This rift between the mainstream and the left of the opposition not only facilitated Erdoğan’s re-election but also substantially weakened the resistance to the authoritarian regime. In any case, developments in recent months have proven that the governing alliance can continue to bank on mobilization around Turkish nationalism, and discursively marginalize the mainstream opposition — which is ultimately neither willing nor able to oppose the reigning ideology.

Back in the Saddle

Given the experiences of recent years, it can be assumed that the governing alliance in Ankara will continue to rely on Turkish nationalist mobilization and thus regularly resort to anti-Kurdish and anti-Semitic rhetoric. The fact that Turkey is also suffering the effects of various social and economic crises has so far not led to the autocratic government losing hegemony, because the mainstream opposition has not developed any independent or credible alternative to the government’s approach.

The left-wing opposition — having been forced to reorient itself after losing ground in the last elections, and currently going through an organizational transformation from the HDP to the newly founded Peoples’ Emancipation and Democracy Party (HEDEP) — is politically marginalized, apart from its support in the Kurdish region, and has no options in terms of allies for its progressive, non-nationalist policies. The result is that the Turkish governing alliance is once more firmly in the saddle.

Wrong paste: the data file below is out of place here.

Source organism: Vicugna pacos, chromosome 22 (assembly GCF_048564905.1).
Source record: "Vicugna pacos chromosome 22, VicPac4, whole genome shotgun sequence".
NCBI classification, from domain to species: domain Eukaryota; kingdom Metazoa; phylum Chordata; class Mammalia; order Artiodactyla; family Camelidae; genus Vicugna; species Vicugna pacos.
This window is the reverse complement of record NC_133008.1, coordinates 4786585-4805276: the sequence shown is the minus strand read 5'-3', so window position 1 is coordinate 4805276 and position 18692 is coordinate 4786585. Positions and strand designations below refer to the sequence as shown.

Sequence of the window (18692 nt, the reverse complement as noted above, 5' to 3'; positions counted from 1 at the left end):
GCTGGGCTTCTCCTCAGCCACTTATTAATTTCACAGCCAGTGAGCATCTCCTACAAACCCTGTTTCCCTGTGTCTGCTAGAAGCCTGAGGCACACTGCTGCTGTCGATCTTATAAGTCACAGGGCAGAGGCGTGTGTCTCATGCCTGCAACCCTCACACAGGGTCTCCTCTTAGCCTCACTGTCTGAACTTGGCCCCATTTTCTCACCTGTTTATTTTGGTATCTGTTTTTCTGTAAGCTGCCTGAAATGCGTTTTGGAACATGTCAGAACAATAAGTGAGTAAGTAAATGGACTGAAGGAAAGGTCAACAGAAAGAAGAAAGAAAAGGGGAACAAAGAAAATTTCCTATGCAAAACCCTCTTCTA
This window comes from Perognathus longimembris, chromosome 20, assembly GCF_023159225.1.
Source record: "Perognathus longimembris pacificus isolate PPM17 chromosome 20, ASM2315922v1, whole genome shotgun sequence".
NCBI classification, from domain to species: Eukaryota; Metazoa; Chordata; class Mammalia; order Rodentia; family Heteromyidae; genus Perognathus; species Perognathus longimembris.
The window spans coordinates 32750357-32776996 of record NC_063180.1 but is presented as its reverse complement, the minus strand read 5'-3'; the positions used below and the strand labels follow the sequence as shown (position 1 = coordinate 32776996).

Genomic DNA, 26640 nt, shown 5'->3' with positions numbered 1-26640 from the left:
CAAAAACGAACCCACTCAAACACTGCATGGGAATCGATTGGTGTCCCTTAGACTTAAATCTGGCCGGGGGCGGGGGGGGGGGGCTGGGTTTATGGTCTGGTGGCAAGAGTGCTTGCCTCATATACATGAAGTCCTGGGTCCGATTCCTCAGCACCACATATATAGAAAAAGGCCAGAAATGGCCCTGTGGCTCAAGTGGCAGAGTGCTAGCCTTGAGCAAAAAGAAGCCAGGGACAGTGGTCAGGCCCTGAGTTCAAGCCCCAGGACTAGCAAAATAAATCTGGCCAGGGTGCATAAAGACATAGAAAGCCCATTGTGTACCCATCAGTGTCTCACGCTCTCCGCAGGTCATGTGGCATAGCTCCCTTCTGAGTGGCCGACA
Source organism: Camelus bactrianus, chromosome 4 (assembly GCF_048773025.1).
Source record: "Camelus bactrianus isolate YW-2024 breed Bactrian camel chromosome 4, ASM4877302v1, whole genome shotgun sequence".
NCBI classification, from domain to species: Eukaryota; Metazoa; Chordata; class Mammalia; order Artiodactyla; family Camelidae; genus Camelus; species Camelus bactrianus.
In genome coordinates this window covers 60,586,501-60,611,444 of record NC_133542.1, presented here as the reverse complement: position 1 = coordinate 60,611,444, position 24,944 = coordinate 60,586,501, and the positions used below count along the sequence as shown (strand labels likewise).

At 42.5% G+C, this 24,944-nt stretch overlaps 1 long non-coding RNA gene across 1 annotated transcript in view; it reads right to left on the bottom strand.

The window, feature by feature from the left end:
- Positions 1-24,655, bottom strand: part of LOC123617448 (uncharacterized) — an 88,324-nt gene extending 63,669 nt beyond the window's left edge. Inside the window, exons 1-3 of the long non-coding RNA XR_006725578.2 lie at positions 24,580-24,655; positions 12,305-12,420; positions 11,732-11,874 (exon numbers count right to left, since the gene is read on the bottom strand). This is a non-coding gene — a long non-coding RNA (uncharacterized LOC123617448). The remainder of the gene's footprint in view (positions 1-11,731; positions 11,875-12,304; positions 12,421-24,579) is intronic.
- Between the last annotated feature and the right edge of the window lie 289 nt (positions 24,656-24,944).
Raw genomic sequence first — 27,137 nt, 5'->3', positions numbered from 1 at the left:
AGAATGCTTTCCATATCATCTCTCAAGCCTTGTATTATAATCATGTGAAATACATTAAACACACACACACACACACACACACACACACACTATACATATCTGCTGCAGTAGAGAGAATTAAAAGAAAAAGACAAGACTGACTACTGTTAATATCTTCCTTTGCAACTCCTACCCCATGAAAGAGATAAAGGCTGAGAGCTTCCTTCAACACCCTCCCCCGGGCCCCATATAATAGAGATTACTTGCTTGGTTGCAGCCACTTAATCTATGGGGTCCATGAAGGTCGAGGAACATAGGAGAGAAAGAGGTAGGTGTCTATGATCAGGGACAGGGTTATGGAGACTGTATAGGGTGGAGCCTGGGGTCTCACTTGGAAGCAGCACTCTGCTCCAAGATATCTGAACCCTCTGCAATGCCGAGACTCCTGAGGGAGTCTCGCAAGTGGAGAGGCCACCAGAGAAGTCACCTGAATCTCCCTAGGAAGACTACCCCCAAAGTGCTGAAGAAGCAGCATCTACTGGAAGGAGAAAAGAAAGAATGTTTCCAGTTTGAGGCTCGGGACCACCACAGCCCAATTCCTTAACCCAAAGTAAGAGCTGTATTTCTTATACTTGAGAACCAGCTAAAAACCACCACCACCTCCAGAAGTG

It remains to be seen how Western governments will react to Ankara’s intensifying anti-Israel rhetoric. It is unlikely that the West will tolerate and ignore the kinds of positions Erdoğan has been proclaiming, including during his Berlin state visit — in contrast to the blind eye it turns to Turkey’s military assaults on Rojava. Open conflict between the Turkish and Israeli governments could lead to foreign policy reactions from the West, but only if Western states abandon the widely held belief that they depend on Turkey for their own security and migration policy.

Translated by Sam Langer and Ryan Eyers for Gegensatz Translation Collective.